Finance chair Bill Peduto opened discussion of the proposed controversial debt fund by noting that the $45 million had already been transferred from the City’s fund balance to the Controller’s office via “some mechanism or official component”.
Speaking of the forecast in the budget document, Peduto volunteered for us that “this future forecast may change for the year”.
He acknowledged that some are framing the central debate as one of “flexibility vs. reassurance”, but warned that “a budget is a budget” and better suited toward providing candor and clarity than to leaving options on the table, whilst actually writing off obligations indicated elsewhere in said budget.
Darlene Harris and Tonya Payne raised only procedural questions throughout this portion, the latter yielding her time to colleague Jim Motznik. Bruce Kraus was in attendance but silent. What follows is a paraphrased representation of several rounds of discussion.
“There is before us a flawed budget”, Patrick Dowd declared, which contains “an incredible lack of specificity with one of the most important strategic decisions before us.”
Dowd pointed out that he’d been having “quiet conversations” with the administration since “early October” — to defend himself in advance against charges of playing politics. He avowed that he went public only after all other options were completely exhausted.
Of the ICA‘s plan for how this $45 million is to be invested, he said, and turned into $51 million in savings, “those documents are in draft form”. He then pointed out for the public, “none of us have seen them.”
“Ask an accountant”, he implored us, “ask the City’s accountant” whether what is being done is proper or advisable.
In addition, Dowd theorized for us that “if we were to see an agreement with the ICA that extends beyond 2011,” that that would amount to “oversight through a backdoor mechanism.”
Jim Motznik then delivered his address in opposition to all that; he said after seven years on Council he was intimately familiar with political grandstanding, and “that’s exactly what this is.”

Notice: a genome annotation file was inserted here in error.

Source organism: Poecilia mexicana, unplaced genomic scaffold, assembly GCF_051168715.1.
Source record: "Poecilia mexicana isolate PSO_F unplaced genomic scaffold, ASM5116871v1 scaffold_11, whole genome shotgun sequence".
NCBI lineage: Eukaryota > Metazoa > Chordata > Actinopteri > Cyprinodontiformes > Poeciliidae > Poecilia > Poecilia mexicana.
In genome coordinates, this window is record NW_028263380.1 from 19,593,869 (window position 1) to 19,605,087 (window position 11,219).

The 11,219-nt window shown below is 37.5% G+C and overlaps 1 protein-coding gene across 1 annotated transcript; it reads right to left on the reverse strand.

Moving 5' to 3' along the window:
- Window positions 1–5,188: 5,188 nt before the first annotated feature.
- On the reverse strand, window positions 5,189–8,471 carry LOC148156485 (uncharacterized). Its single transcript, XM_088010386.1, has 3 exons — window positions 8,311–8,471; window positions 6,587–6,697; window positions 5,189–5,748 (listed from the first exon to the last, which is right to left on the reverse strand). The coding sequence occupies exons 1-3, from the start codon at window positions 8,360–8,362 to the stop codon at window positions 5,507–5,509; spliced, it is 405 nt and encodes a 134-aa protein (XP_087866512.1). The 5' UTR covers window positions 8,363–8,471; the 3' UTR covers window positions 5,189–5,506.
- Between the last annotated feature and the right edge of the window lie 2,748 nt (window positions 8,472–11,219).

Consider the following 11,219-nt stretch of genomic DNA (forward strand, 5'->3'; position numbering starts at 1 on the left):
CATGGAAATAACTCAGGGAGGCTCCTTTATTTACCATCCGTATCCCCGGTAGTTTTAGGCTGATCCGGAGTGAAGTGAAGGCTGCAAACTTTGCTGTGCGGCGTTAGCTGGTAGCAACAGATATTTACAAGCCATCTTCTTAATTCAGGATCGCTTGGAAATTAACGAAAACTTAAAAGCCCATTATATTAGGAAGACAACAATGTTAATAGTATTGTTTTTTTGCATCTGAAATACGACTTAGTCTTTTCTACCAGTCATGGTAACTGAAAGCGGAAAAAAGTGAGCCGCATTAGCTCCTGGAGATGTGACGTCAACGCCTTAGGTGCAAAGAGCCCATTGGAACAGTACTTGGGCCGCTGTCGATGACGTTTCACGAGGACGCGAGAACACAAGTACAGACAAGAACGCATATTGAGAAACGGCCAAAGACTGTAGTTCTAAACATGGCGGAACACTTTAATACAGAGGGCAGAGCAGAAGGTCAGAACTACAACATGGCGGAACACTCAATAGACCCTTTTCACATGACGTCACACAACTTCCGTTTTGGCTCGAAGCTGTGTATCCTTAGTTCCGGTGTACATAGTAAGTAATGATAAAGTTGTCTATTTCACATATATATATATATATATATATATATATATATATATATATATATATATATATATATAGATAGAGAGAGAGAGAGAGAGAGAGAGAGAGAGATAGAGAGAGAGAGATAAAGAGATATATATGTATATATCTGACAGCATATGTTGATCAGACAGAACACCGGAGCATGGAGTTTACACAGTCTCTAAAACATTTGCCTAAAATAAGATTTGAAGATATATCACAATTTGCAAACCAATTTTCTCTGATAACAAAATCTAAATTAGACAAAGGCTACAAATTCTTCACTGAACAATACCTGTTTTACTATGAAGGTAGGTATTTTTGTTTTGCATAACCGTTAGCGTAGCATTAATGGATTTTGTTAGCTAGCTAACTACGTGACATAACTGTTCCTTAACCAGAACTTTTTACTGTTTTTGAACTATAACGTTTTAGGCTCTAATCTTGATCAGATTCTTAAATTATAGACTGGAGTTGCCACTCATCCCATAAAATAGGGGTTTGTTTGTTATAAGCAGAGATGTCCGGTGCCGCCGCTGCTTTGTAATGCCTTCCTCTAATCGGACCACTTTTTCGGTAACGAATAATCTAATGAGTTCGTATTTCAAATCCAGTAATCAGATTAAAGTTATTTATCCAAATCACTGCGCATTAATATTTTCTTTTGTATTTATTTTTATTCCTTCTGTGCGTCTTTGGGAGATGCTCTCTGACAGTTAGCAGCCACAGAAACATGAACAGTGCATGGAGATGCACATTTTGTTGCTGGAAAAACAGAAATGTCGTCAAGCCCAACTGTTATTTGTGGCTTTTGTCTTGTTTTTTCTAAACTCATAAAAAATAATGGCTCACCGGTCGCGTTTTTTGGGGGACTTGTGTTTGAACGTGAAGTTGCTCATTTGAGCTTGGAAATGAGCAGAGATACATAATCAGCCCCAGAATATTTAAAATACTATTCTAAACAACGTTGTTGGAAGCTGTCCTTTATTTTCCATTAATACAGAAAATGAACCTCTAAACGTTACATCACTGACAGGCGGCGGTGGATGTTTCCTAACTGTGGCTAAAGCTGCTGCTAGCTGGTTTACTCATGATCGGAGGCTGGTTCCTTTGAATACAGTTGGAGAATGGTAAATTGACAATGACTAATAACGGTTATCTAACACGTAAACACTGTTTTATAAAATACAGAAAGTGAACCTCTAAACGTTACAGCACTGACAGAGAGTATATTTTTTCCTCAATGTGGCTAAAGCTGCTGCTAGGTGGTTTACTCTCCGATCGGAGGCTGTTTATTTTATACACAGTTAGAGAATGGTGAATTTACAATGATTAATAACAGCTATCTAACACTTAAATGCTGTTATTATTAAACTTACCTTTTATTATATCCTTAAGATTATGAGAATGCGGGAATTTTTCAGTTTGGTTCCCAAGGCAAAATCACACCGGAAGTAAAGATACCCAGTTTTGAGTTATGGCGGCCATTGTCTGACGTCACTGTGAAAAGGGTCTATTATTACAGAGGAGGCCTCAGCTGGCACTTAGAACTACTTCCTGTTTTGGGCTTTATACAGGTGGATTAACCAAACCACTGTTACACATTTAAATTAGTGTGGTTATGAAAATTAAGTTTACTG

Recalling Dowd’s statement during the preliminary vote, Motznik said “Shame on the Mayor? Shame on Councilman Dowd” for playing politics with the city’s budget. He also delivered his line about how based on this budget and its forecasts, Mayor Ravenstahl would be deserving of “a big fat bonus” were he in charge of a private company instead of a city.
Ricky Burgess sounded cautious to the point of nervousness throughout the proceedings. “Working together has to be the flavor — the statement of the day.”
Again and again, Burgess insisted that the implications of that which Council was debating will be addressed as part of the new Act 47 Five-Year Plan, which he was proud to have successfully convinced his colleagues to push forward to a March deadline.
Burgess sounded as though he was claiming to personally have some special influence or credibility with the ICA and with the Act 47 team — and was pleading with the rest of Council to do nothing which would upset the apple cart or sour the delicate negotiations he was trying to orchestrate.
Burgess did offer that as part of the amended Five-Year Plan, he personally wanted to see all gaming revenue placed directly into the pension fund.
Doug Shields declared his intention to vote for the budget, but did so about as grudgingly as possible. He termed the executive decision to transfer the $45 million prior to the vote to be “illegal, bad form, and bad faith.”
“I don’t understand how money can be moved unilaterally,” he said. “I’m not prepared to accept that at all.”